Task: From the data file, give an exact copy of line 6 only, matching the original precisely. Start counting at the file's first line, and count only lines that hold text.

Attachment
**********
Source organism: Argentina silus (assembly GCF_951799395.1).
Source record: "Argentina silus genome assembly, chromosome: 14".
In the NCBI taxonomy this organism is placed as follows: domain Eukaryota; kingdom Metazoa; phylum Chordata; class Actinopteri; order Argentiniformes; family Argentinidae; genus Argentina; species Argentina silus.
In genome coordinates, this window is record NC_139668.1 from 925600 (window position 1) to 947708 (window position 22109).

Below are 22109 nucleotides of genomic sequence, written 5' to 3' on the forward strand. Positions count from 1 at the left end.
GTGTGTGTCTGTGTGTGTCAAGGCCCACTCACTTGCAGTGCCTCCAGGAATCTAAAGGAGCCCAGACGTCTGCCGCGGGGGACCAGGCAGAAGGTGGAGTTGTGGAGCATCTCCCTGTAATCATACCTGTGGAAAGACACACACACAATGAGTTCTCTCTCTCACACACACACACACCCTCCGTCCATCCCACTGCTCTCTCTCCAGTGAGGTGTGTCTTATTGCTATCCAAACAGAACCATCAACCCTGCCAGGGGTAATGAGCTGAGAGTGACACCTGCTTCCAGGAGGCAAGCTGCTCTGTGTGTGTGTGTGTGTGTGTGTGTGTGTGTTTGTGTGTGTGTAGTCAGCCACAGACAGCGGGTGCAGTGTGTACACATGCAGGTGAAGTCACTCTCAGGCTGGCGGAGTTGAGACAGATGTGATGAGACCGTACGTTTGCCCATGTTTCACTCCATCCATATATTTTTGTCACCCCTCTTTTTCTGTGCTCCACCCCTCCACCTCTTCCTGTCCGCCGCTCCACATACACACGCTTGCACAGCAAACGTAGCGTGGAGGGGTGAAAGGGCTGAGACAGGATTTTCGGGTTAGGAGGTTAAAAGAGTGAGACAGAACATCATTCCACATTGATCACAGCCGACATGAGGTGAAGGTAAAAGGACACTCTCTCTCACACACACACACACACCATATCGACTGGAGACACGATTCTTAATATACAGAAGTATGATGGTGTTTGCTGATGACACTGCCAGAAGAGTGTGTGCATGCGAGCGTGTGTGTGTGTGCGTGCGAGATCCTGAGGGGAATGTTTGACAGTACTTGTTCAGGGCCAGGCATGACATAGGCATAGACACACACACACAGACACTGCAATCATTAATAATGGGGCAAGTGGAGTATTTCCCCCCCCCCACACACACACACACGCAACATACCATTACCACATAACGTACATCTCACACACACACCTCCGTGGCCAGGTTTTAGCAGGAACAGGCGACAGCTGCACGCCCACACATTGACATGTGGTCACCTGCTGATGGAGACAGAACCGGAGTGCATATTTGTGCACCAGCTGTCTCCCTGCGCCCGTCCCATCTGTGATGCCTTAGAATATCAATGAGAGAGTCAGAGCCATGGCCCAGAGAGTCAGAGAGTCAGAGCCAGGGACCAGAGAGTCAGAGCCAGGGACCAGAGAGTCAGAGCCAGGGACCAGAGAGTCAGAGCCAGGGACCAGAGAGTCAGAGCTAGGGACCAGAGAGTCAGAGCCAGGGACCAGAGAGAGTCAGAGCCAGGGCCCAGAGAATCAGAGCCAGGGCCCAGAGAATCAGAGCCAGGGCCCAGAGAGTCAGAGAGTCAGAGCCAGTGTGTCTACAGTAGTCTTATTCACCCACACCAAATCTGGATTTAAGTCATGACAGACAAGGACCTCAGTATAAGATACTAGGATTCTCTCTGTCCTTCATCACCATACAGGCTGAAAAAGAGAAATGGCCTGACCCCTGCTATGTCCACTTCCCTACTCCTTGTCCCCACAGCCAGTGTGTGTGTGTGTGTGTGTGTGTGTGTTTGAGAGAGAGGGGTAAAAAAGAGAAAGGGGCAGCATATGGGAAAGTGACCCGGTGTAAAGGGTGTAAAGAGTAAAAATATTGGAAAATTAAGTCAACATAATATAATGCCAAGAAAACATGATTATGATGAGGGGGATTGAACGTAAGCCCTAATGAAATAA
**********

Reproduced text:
GTGTGTGTCTGTGTGTGTCAAGGCCCACTCACTTGCAGTGCCTCCAGGAATCTAAAGGAGCCCAGACGTCTGCCGCGGGGGACCAGGCAGAAGGTGGAGTTGTGGAGCATCTCCCTGTAATCATACCTGTGGAAAGACACACACACAATGAGTTCTCTCTCTCACACACACACACACCCTCCGTCCATCCCACTGCTCTCTCTCCAGTGAGGTGTGTCTTATTGCTATCCAAACAGAACCATCAACCCTGCCAGGGGTAATGAGCTGAGAGTGACACCTGCTTCCAGGAGGCAAGCTGCTCTGTGTGTGTGTGTGTGTGTGTGTGTGTGTGTTTGTGTGTGTGTAGTCAGCCACAGACAGCGGGTGCAGTGTGTACACATGCAGGTGAAGTCACTCTCAGGCTGGCGGAGTTGAGACAGATGTGATGAGACCGTACGTTTGCCCATGTTTCACTCCATCCATATATTTTTGTCACCCCTCTTTTTCTGTGCTCCACCCCTCCACCTCTTCCTGTCCGCCGCTCCACATACACACGCTTGCACAGCAAACGTAGCGTGGAGGGGTGAAAGGGCTGAGACAGGATTTTCGGGTTAGGAGGTTAAAAGAGTGAGACAGAACATCATTCCACATTGATCACAGCCGACATGAGGTGAAGGTAAAAGGACACTCTCTCTCACACACACACACACACCATATCGACTGGAGACACGATTCTTAATATACAGAAGTATGATGGTGTTTGCTGATGACACTGCCAGAAGAGTGTGTGCATGCGAGCGTGTGTGTGTGTGCGTGCGAGATCCTGAGGGGAATGTTTGACAGTACTTGTTCAGGGCCAGGCATGACATAGGCATAGACACACACACACAGACACTGCAATCATTAATAATGGGGCAAGTGGAGTATTTCCCCCCCCCCACACACACACACACGCAACATACCATTACCACATAACGTACATCTCACACACACACCTCCGTGGCCAGGTTTTAGCAGGAACAGGCGACAGCTGCACGCCCACACATTGACATGTGGTCACCTGCTGATGGAGACAGAACCGGAGTGCATATTTGTGCACCAGCTGTCTCCCTGCGCCCGTCCCATCTGTGATGCCTTAGAATATCAATGAGAGAGTCAGAGCCATGGCCCAGAGAGTCAGAGAGTCAGAGCCAGGGACCAGAGAGTCAGAGCCAGGGACCAGAGAGTCAGAGCCAGGGACCAGAGAGTCAGAGCCAGGGACCAGAGAGTCAGAGCTAGGGACCAGAGAGTCAGAGCCAGGGACCAGAGAGAGTCAGAGCCAGGGCCCAGAGAATCAGAGCCAGGGCCCAGAGAATCAGAGCCAGGGCCCAGAGAGTCAGAGAGTCAGAGCCAGTGTGTCTACAGTAGTCTTATTCACCCACACCAAATCTGGATTTAAGTCATGACAGACAAGGACCTCAGTATAAGATACTAGGATTCTCTCTGTCCTTCATCACCATACAGGCTGAAAAAGAGAAATGGCCTGACCCCTGCTATGTCCACTTCCCTACTCCTTGTCCCCACAGCCAGTGTGTGTGTGTGTGTGTGTGTGTGTGTTTGAGAGAGAGGGGTAAAAAAGAGAAAGGGGCAGCATATGGGAAAGTGACCCGGTGTAAAGGGTGTAAAGAGTAAAAATATTGGAAAATTAAGTCAACATAATATAATGCCAAGAAAACATGATTATGATGAGGGGGATTGAACGTAAGCCCTAATGAAATAA